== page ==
Yesterday, I made a stop at our little Bow post office to pick up my mail and mail some packages. It was busy. Mary the Post Office lady (and I feel so blest we have her taking care of us – she is a treasure) probably didn’t get a break yesterday. I was at the end of the line with no one behind me – and I was glad about that because I was mailing something off to Canada, and that always involves a boatload of customs forms and stuff. By the time I reached the counter, though, people started trickling in behind me and the line started growing and growing and growing – and I was feeling responsible for this. But the guy behind me told me not to worry – he said he was retired and had all the time he needed – and the people behind him were all smiling at me, too – and then someone said something about singing carols – so there we were, singing carols, gabbing and laughing. Mary handed me some papers I could work on at the side while she helped other people – so I went off to the side and started filling out these forms. And now I was talking to myself – “Okay, Karen, so now you write down your address… good… and the weight of the items… they need to add up to 2 lbs 11 oz… 8 plus 8 equals a pound, and then add another pound, and this one is 11 ounces…” and I told the other customers that I’d heard talking to yourself is actually a sign that you trust yourself. One of the other customers piped up, “I’d always heard it was a sign of insanity!” And I said, “That, too!” and we shared a laugh.

I know there may seem to be reasons to be discouraged with our world – if we turn on the news we hear about murder and thievery and war and pestilence and greed. But I think if we all take a moment to really look around us – to connect and banter and laugh with our fellow man – we’ll find there’s also a lot of reason to be encouraged by our world. There’s so much goodness here. There’s generosity, and good humor, and kindness all around us – quiet, unobtrusive, often unnoticed – but, I believe, growing in power – like a little snowball that’s quietly rolling down the hill, picking up more snow as it goes until it’s a humongo Super Snowball of Good. Yeah. Like that. 🙂

Brooke and Courtney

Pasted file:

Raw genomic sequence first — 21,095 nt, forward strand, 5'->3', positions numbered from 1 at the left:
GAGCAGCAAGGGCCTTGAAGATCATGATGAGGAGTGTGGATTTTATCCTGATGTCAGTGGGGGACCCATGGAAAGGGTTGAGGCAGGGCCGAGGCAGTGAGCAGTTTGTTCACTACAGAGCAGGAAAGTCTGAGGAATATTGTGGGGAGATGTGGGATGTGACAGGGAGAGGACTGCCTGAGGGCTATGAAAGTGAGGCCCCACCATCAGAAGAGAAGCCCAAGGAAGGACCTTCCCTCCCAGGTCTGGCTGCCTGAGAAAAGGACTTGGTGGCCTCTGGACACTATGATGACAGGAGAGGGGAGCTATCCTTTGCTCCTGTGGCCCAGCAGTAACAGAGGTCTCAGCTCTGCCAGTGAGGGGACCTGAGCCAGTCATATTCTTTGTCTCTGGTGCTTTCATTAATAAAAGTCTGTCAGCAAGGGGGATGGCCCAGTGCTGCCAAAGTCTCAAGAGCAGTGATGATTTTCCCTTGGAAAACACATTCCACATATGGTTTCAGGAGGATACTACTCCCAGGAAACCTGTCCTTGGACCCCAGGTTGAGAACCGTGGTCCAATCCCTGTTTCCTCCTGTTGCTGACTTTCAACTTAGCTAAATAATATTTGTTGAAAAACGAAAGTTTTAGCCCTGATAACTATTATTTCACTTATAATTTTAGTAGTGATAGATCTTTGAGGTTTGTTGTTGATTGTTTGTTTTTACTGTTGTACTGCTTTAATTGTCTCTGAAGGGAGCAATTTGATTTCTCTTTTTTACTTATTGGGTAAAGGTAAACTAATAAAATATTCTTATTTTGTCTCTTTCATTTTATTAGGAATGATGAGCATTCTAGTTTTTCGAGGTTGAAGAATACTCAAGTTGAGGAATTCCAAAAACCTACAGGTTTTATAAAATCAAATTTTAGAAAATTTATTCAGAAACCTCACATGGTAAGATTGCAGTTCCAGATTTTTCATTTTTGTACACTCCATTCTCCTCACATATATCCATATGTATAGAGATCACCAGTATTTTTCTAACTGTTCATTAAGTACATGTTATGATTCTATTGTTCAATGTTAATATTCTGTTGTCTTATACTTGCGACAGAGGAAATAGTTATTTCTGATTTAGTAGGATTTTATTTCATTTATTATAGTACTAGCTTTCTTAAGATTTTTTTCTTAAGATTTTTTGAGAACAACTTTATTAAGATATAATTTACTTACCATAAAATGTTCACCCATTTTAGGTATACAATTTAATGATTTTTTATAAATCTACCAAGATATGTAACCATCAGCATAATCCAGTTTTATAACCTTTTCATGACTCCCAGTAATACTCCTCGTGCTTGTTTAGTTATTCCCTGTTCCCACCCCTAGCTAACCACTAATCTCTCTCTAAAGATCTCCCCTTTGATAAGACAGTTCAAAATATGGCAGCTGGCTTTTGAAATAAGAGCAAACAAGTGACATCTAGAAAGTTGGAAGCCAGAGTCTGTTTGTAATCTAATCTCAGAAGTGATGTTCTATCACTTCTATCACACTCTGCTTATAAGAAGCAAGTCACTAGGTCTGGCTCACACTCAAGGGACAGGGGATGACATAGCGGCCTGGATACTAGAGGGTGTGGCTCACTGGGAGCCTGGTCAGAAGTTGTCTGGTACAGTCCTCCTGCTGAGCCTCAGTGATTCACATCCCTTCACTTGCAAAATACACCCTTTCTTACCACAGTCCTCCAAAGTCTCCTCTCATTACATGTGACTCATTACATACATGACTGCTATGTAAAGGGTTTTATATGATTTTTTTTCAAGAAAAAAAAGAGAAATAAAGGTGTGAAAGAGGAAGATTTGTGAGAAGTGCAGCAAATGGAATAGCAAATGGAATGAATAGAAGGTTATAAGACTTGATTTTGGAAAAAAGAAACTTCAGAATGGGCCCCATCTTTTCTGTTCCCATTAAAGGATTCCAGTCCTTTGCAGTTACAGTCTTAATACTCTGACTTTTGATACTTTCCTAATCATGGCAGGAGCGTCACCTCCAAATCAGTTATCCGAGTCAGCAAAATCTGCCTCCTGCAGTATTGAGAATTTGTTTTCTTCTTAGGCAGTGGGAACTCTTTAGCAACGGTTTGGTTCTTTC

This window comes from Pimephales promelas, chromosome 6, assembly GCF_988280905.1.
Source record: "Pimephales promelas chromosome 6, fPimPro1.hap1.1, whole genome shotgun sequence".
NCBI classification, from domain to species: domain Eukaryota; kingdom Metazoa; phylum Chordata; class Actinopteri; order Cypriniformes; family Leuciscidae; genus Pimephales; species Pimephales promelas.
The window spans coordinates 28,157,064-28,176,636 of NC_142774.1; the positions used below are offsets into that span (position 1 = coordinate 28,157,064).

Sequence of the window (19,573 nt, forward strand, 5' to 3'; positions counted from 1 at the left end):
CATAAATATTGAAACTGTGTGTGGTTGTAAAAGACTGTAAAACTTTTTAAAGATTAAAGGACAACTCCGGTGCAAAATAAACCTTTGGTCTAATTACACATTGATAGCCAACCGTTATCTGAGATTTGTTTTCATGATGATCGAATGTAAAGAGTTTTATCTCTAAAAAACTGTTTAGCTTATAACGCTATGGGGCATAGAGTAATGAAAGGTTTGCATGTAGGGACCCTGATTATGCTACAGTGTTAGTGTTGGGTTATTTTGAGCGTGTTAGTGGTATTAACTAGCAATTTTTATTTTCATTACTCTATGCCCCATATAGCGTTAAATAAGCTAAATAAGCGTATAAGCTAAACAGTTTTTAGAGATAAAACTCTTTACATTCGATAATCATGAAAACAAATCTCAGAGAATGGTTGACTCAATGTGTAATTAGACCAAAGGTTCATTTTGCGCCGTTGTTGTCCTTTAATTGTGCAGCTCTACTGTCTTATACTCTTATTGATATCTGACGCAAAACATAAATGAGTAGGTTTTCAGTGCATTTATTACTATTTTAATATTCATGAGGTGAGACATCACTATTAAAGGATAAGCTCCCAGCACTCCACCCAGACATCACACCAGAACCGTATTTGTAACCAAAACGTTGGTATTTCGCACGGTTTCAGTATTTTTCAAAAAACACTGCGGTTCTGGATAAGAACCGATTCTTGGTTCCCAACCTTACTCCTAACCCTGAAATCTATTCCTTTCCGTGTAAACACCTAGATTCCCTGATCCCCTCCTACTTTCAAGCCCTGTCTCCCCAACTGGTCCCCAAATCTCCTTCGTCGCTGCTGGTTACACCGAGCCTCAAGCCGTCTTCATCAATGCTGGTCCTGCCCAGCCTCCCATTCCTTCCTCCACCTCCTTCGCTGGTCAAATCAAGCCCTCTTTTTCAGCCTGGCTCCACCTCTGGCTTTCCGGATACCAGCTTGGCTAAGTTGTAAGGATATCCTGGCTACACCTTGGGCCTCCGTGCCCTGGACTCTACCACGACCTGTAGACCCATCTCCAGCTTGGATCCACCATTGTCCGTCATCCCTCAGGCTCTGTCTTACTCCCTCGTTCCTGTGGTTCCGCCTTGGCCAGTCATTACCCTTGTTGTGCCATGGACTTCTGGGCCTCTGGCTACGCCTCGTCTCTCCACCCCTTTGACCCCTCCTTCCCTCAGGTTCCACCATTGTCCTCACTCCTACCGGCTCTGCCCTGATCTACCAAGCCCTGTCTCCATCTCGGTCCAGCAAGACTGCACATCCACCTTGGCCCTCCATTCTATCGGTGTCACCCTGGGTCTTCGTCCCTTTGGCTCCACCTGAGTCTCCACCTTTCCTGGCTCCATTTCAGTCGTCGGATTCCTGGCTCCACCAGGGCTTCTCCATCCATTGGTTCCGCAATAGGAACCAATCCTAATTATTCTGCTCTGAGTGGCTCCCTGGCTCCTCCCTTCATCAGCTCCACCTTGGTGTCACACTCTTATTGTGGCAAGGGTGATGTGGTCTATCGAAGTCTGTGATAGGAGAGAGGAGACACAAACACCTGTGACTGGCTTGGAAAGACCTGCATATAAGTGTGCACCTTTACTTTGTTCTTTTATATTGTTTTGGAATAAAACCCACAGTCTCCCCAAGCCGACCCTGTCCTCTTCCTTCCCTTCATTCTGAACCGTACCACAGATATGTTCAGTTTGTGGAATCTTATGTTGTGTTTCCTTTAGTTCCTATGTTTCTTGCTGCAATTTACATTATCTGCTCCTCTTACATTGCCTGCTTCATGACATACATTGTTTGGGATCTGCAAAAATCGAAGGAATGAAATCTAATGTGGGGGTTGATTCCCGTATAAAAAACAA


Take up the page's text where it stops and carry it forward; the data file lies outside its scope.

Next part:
Brooke and Courtney at the Sisters Espresso

 

“Learn to Talk to People You Disagree With”

“It’s a very important thing to learn to talk to people you disagree with.” – Pete Seeger

I remember on Election Day when I was a little girl my mom and dad would go off in a car together to vote. My Dad supported one political party, and my mom supported another – but they cheerfully got in the car together and went to the polls to cancel out each others’ votes. They weren’t angry with each other because they disagreed about politics. They didn’t yell at each other, call each other names, cuss each other out, or think the other person was somehow an inferior human being – lacking in intelligence, reason, logic, and good sense. Nope. They loved each other. They respected each other. Although they’ve since then become members of the same party, at that time, they totally disagreed with each other about American politics – and it was alright.

They were a wonderful example to me.

Although one of my parents was, then, a Republican, and the other was a Democrat, although one was religious, and the other not – they shared the same values. Both my parents valued honesty, integrity, kindness, generosity, fair play, compassion, the beauties of Nature, and having a good sense of humor about oneself. They brought their children up to value those things, also.

Here are some useful things I learned about the exchange of ideas and opinions from watching my parents interact with each other: